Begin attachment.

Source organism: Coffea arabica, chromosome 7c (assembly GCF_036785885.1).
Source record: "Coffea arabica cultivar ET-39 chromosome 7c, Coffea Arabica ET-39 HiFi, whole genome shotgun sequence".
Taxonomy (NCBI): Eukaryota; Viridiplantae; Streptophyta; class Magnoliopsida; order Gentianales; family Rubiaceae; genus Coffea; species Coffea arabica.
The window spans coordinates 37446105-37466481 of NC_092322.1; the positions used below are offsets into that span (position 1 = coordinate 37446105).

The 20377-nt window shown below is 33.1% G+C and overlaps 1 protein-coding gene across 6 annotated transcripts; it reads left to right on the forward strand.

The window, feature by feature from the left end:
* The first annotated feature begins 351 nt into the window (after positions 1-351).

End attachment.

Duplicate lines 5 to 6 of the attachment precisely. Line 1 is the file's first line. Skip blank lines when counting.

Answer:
The 20377-nt window shown below is 33.1% G+C and overlaps 1 protein-coding gene across 6 annotated transcripts; it reads left to right on the forward strand.

The window, feature by feature from the left end: